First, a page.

One of the most recent additions to Western kitchens is matcha green tea. Though the Japanese have been consuming it for centuries, we are just starting to use it as a replacement to coffee and traditional black tea. This nutrient-dense elixir can support everything from blood sugar regulation to weight loss. Here are the top five benefits of matcha green tea that makes it magical.
Rich Source of Antioxidants and Nutrients
Matcha is made from quality green tea leaves and instead of steeping the tea and then discarding them, when consuming matcha green tea, we ingest the whole leaves thus getting all the nutrients available in the plant.
In addition to offering minerals and vitamins, matcha contains polyphenols, which are antioxidants known to protect against cancer and heart disease, regulate blood sugar, reduce blood pressure and prevent aging. Matcha also has Epigallocatechin gallate, or EGCG, a compound known to boost metabolism and halt or slow the growth of cancerous cells. This catechin is also an antioxidant that protects the body from free radicals, which are linked to liver disease, heart disease and various forms of cancers.
A more recent study claimed that matcha green tea offers around 137x the ECGC contained in regular green teas. By incorporating more antioxidants in your daily diet, you are helping your body fight illness and disease.
The slower release of caffeine
As matcha is produced from creating a powder from the whole leaves of the green tea, it gives nearly three times the caffeine that’s available from steeping the tea leaves and consuming just the tea “broth.”
Unlike the energy spike associated with brewed coffee, matcha green tea gives an “alert calm” due to a rare protein it contains called L-theanine. This compound induces relaxation without a drowsy feeling. It’s recommended to avoid drinking any form of caffeine at least six hours before bedtime so your body has a chance to wind down and fall asleep easily.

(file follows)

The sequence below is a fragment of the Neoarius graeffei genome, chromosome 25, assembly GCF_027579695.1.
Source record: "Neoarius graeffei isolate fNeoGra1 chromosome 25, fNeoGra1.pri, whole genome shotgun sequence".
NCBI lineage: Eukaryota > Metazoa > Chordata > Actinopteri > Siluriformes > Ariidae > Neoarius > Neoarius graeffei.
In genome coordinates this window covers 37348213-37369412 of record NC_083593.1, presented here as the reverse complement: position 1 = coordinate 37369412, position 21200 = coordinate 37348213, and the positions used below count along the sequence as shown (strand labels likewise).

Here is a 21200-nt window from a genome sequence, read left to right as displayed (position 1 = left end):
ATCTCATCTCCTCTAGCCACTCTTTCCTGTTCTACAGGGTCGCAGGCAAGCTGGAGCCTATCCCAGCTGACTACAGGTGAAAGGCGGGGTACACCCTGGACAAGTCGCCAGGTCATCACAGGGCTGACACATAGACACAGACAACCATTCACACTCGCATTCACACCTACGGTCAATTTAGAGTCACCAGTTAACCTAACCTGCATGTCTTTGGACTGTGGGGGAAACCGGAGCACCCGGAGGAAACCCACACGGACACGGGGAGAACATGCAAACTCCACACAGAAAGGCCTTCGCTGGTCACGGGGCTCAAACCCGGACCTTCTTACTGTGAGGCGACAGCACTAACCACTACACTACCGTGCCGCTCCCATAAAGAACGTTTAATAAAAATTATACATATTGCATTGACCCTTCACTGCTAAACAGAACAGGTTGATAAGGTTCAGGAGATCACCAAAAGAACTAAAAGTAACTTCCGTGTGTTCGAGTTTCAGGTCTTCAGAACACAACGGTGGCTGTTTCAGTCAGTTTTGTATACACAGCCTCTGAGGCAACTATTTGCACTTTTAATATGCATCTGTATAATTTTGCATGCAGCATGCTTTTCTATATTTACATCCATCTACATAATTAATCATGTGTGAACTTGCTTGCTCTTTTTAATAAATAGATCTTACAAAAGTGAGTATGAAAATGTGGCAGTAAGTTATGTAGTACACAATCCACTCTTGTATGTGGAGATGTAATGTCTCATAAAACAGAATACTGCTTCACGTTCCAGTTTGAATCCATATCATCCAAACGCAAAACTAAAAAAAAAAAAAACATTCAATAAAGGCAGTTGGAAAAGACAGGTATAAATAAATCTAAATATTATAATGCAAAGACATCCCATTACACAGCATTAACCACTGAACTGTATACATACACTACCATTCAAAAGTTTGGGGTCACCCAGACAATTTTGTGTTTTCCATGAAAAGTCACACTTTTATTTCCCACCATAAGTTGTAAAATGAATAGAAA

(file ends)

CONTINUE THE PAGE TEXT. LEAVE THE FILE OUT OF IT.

Also, if you want to avoid caffeine dependency or need help reducing stress, L-theanine makes the body absorb the caffeine more slowly. Most experts describe the feeling associated with drinking matcha tea as quiet alertness versus the jitters and shakes and then subsequent crash that can happen from brewed coffee.
Reduces stress and promotes weight loss
Traditional matcha green tea is prepared in Japanese tea ceremonies and used by Zen monks to support them in their meditation practice. If you too enjoy your matcha as part of a meditation practice, you can also experience the added benefits of becoming calmer and more present.
Cortisol, a stress hormone that drives appetite and can increase belly fat when elevated, goes down when we meditate and that can lead to lowering inflammation, a major cause of diseases and premature aging. Matcha can also curb impulsive eating, boost compassion and self-esteem, and lower blood pressure.
A study conducted in Japan showed that green tea extract is more effective when used for weight loss due to the high concentration of matcha. The study results showed that the BMI, body weight, body fat mass, waist circumference and the subcutaneous fat area were lower in the group that used green tea extract.
Promotes Heart Health